Security--actually insecurity--is a very social thing. Get a cute malware infested email and forward it along to your contact list. See a site that's interesting--but is really just a phishing expedition--and you get hit with a virus/worm/rootkit. Social engineering makes the security world go around. So what do you do if you're Facebook or MySpace? You tell folks to be less social.
Good luck with that folks. Earlier this week, security firm Sophos warned Facebook users to be careful given there was a malicious video being spread around. Sophos wrote:
Messages left on Facebook users' walls are urging members to view a video (which pretends to be hosted on a Google website), but clicking on the link and visiting the webpage takes users to a site which urges them to download an executable to watch the movie.
Sophos detects the executable file as the Troj/Dloadr-BPL Trojan horse, which in turn downloads further malicious code (detected as Troj/Agent-HJX), and displays an innocent image of a court jester sticking his tongue out.
Here's what you would see:
I'm not sure why anyone would click on that slop, but I guess some people do. Before this latest incident it was an attack on MySpace and Facebook. And why not? Given the social engineering effects a malicious hacker could have a field day.
Also see: Web worms squirm through Facebook, MySpace
Facebook and MySpace are on the case, but they're really facing an uphill battle. These hacks just keep popping up. In a blog post, Facebook's security chief Max Kelly wrote:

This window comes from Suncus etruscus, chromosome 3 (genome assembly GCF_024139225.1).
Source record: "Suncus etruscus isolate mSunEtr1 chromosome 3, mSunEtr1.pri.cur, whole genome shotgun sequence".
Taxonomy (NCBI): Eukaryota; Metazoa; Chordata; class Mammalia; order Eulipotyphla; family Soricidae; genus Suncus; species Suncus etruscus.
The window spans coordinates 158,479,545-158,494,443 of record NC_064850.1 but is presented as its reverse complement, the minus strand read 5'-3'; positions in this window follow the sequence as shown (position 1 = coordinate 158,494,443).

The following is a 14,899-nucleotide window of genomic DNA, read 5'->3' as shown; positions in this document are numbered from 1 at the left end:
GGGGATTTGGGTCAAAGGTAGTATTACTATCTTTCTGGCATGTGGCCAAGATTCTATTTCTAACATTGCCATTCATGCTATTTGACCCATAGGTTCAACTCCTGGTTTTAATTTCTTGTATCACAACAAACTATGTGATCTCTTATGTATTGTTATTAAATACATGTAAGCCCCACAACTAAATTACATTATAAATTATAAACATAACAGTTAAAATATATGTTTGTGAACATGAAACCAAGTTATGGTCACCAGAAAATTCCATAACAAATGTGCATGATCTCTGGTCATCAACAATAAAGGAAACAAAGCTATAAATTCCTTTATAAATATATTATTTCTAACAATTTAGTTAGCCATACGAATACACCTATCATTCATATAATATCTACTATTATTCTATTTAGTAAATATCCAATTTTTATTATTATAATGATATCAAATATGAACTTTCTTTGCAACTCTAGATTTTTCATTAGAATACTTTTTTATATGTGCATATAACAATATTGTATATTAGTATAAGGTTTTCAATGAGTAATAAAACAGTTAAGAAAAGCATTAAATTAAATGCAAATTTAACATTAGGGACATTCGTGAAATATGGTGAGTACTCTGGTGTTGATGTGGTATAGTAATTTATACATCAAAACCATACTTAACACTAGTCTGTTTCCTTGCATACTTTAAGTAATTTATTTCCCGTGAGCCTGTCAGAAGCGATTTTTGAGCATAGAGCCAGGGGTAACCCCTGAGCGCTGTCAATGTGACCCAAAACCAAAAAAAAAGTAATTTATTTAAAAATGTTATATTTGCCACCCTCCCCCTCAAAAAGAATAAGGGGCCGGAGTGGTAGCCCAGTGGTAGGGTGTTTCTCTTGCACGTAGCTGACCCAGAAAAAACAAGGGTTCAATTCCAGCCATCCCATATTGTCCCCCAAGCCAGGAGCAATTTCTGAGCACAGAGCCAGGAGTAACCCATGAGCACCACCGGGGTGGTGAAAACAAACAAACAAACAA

Most people use the internet without being aware of the constant threat of hackers, spammers, and phishers. Due to the nature of the internet, and the nature of malicious software, most websites will at some point need to deal with patching a security hole. All good websites take these issues very seriously, since no one wants users to suffer. At Facebook, where people keep so much of their lives and information, we've built an amazing security team solely focused on making sure our users have a safe experience on the site.
The security team at Facebook is dedicated to investigating and auditing our own code for holes, as well as reaching out to people in an extended community to let us know if we've missed anything. If we get a report of a bug or a hole from a user, a security researcher, a reporter, blogger, or anyone, we check it out and fix it as quickly as possible. In fact, we appreciate it when help comes our way from the many security experts and organizations out there. That's why many of us are attending DEFCON this weekend. DEFCON is one of the largest and oldest running hacker conventions, held in Vegas. By going and learning from other people in the online security space, we make keeping people safe online a joint effort.
Even right now, as we're preparing to leave for DEFCON, we spent most of last night working on a fix for a worm, which was targeting people on Facebook and placing messages on Walls urging users to view a video that pretends to be hosted on a Google or YouTube website. We've identified and blocked the ability to link to the malicious websites from anywhere on Facebook. Less than .002 percent of people on Facebook have been affected, all of whom we notified and suggested steps to remove the malware.
But the real fix is this: Be aware of your surroundings and don't be stupid (that means don't share passwords, report spam and make sure the site is legit). In other words, don't be so viral. It's a fine line and one social networking sites will have to walk repeatedly going forward.